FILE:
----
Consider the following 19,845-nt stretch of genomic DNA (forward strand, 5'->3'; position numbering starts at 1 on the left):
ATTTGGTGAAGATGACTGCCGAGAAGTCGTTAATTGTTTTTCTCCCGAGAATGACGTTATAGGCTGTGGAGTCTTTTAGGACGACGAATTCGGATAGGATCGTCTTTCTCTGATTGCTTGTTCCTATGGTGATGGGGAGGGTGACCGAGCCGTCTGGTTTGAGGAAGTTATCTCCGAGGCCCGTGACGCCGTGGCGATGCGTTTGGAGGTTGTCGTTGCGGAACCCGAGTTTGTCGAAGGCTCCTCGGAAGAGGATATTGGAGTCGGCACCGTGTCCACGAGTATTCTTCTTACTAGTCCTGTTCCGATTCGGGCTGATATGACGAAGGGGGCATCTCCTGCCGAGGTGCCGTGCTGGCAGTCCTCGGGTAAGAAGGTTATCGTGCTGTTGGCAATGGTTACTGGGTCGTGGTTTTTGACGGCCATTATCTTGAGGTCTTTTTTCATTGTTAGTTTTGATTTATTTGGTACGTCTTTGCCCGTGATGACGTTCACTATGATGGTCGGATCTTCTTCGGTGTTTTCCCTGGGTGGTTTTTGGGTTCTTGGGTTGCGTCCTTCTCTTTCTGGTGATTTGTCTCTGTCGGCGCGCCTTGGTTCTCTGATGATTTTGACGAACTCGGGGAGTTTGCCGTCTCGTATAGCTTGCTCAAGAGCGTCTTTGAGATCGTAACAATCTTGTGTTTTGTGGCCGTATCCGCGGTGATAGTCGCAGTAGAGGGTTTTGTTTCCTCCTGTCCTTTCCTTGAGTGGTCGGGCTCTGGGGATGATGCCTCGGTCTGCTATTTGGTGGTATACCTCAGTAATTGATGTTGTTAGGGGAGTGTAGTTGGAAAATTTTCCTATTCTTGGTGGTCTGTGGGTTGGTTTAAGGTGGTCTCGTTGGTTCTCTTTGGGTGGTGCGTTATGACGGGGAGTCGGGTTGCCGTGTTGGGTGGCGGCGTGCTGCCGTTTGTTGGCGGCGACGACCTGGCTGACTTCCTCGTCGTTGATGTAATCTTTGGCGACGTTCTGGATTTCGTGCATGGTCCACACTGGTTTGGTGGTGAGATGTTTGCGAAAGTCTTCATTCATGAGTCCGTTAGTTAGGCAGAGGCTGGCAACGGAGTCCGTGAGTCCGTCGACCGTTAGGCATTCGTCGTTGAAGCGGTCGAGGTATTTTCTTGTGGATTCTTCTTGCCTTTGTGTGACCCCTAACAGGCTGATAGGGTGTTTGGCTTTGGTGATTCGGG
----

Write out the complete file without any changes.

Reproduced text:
Consider the following 19,845-nt stretch of genomic DNA (forward strand, 5'->3'; position numbering starts at 1 on the left):
ATTTGGTGAAGATGACTGCCGAGAAGTCGTTAATTGTTTTTCTCCCGAGAATGACGTTATAGGCTGTGGAGTCTTTTAGGACGACGAATTCGGATAGGATCGTCTTTCTCTGATTGCTTGTTCCTATGGTGATGGGGAGGGTGACCGAGCCGTCTGGTTTGAGGAAGTTATCTCCGAGGCCCGTGACGCCGTGGCGATGCGTTTGGAGGTTGTCGTTGCGGAACCCGAGTTTGTCGAAGGCTCCTCGGAAGAGGATATTGGAGTCGGCACCGTGTCCACGAGTATTCTTCTTACTAGTCCTGTTCCGATTCGGGCTGATATGACGAAGGGGGCATCTCCTGCCGAGGTGCCGTGCTGGCAGTCCTCGGGTAAGAAGGTTATCGTGCTGTTGGCAATGGTTACTGGGTCGTGGTTTTTGACGGCCATTATCTTGAGGTCTTTTTTCATTGTTAGTTTTGATTTATTTGGTACGTCTTTGCCCGTGATGACGTTCACTATGATGGTCGGATCTTCTTCGGTGTTTTCCCTGGGTGGTTTTTGGGTTCTTGGGTTGCGTCCTTCTCTTTCTGGTGATTTGTCTCTGTCGGCGCGCCTTGGTTCTCTGATGATTTTGACGAACTCGGGGAGTTTGCCGTCTCGTATAGCTTGCTCAAGAGCGTCTTTGAGATCGTAACAATCTTGTGTTTTGTGGCCGTATCCGCGGTGATAGTCGCAGTAGAGGGTTTTGTTTCCTCCTGTCCTTTCCTTGAGTGGTCGGGCTCTGGGGATGATGCCTCGGTCTGCTATTTGGTGGTATACCTCAGTAATTGATGTTGTTAGGGGAGTGTAGTTGGAAAATTTTCCTATTCTTGGTGGTCTGTGGGTTGGTTTAAGGTGGTCTCGTTGGTTCTCTTTGGGTGGTGCGTTATGACGGGGAGTCGGGTTGCCGTGTTGGGTGGCGGCGTGCTGCCGTTTGTTGGCGGCGACGACCTGGCTGACTTCCTCGTCGTTGATGTAATCTTTGGCGACGTTCTGGATTTCGTGCATGGTCCACACTGGTTTGGTGGTGAGATGTTTGCGAAAGTCTTCATTCATGAGTCCGTTAGTTAGGCAGAGGCTGGCAACGGAGTCCGTGAGTCCGTCGACCGTTAGGCATTCGTCGTTGAAGCGGTCGAGGTATTTTCTTGTGGATTCTTCTTGCCTTTGTGTGACCCCTAACAGGCTGATAGGGTGTTTGGCTTTGGTGATTCGGG